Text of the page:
The Chuck Wielgus Blog: Coach "K" - Master Teacher
Last week’s Sports Illustrated had a wonderful article about Duke Coach, Mike Krzyzewski titled, “The Education of Jabari Parker.” Parker is a freshman basketball player at Duke, who appears headed for a great career in the NBA. The education he is receiving at Duke perfectly reflects why Krzyzewski – or Coach K as he is more commonly known – is not only the best in the basketball business, but a role model for coaches in every sport.
People who know me know I’m a basketball junkie, so when I received an invitation to sit through a practice session of the USA Men’s Basketball Team at the 2012 London Olympic Games I couldn’t say “yes” fast enough. Along with Assistant Executive Director, Mike Unger; President, Bruce Stratton; National Team Director, Frank Busch and our Women’s Swim Team Head Coach, Teri McKeever, we visited the basketball practice facility the day following the end of the swimming competition.
The practice session was closed to the media and the public, but our small contingent was directed to sit in the bleachers that were immediately adjacent to the court. We sat 20 feet from the basket where Kobe Bryant and LeBron James were shooting three pointers.
While the assistant coaches put Kevin Durant, Carmelo Anthony and others through drills and a controlled scrimmage, Coach K was seated at a table in front of a lap top computer. He was meeting one-on-one with players. Russell Westbrook was with Coach K for at least 20 minutes looking at the computer screen while Coach K talked and pointed at the screen.
When the practice ended, we were invited to meet with Coach K. I thought he was simply being courteous; that we’d meet, shake hands and that would be it. But that’s not what happened.
We ended up having a 40-minute conversation about coaching and leadership. Coach K was curious about how USA Swimming brought together and created team unity with 45 swimmers, each of whom was coming from a different background. We talked about the importance of our National Team culture, and how USA Swimming works hard to perpetuate that culture with its athletes and coaches well in advance of the Olympic Games.
When the opportunity presented itself, I asked Coach K about his one-on-one meetings with some of the athletes. He said the purpose of these meetings was to review the previous night’s game and to point out places where the player should have reacted differently. In the case of Westbrook, Coach K said there were several instances in the game when he thought Russell could have driven to the basket instead of passing.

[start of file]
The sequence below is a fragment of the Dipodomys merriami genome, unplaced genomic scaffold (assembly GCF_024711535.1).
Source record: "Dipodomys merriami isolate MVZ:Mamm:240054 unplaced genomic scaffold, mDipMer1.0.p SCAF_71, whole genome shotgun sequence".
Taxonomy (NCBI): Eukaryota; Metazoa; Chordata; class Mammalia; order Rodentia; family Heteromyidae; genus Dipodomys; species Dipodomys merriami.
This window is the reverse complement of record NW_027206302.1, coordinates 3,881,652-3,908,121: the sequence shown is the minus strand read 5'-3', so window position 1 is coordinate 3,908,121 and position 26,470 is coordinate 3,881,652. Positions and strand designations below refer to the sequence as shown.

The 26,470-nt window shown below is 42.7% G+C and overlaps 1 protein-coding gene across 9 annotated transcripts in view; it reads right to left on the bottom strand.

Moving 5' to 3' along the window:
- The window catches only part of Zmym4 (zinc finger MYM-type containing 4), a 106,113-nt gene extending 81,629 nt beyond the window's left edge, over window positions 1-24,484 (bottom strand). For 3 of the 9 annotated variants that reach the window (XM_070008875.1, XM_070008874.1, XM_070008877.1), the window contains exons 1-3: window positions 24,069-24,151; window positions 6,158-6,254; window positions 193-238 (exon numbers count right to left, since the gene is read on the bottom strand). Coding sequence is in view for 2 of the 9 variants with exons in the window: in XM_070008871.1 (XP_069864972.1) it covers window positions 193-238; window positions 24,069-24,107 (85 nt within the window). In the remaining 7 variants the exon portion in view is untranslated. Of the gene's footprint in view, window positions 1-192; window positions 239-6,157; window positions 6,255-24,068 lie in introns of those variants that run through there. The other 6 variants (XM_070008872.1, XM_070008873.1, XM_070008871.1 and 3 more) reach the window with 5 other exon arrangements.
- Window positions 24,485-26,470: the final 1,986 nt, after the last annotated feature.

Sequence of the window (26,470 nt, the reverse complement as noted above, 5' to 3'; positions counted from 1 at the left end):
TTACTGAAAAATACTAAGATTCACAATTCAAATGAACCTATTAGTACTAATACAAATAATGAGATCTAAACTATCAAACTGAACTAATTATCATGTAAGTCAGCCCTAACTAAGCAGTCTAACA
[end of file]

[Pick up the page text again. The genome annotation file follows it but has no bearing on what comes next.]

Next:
As we nodded our heads, he continued. “These guys love to be taught, but you have to do it privately so as not to put them in an awkward situation with their all-star teammates.” It made perfect sense. These players had mostly been pampered and told how great they were since high school. They were eating up the teaching that Coach K was providing because they knew he was telling them the truth; and he was smart enough to know that it wouldn’t be wise to criticize any of these players in front of others.
The two-page foldout spread at the start of the Sports Illustrated article shows Jabari Parker sitting with Coach K in front of a theatre video screen. I thought back to that session in London, and I was reminded about just how good a teacher Coach K is in helping athletes improve. He communicates in a way that is most effective for the athlete; he shows them respect; and he challenges them with constructive criticism for how they can improve.
Coach K is well-recognized as a great leader, but he’s also a lifelong learner and a great teacher. Watching him work one-on-one with athletes caused me to think that this is exactly what good swimming coaches do. They work with the entire team, but the really good coaches also understand the importance of helping athletes individually.
Every four years when we assemble the U.S. Olympic Swim Team, we are challenging our top coaches to transition from leading their own team to becoming part of another team. This is exactly what Coach K is doing as the National Team Head Coach for USA Basketball. This is why team culture is so important, and why Coach K showed such great interest in how our Olympic Team comes together. We’re all learning from each other.
Above all, coaches are teachers and the lessons they impart go far beyond just teaching the skills necessary to succeed in any sport. The best teachers are lifelong learners themselves, and they transmit life-lessons to their athletes. And after all, it’s those life-lessons that are the most important things as their impact goes well beyond the court and the pool.
Chuck Wielgus can be contacted at firstname.lastname@example.org. All of his blogs are archived at www.usaswimming.org: click on “News” and then click on “Org News & Blogs”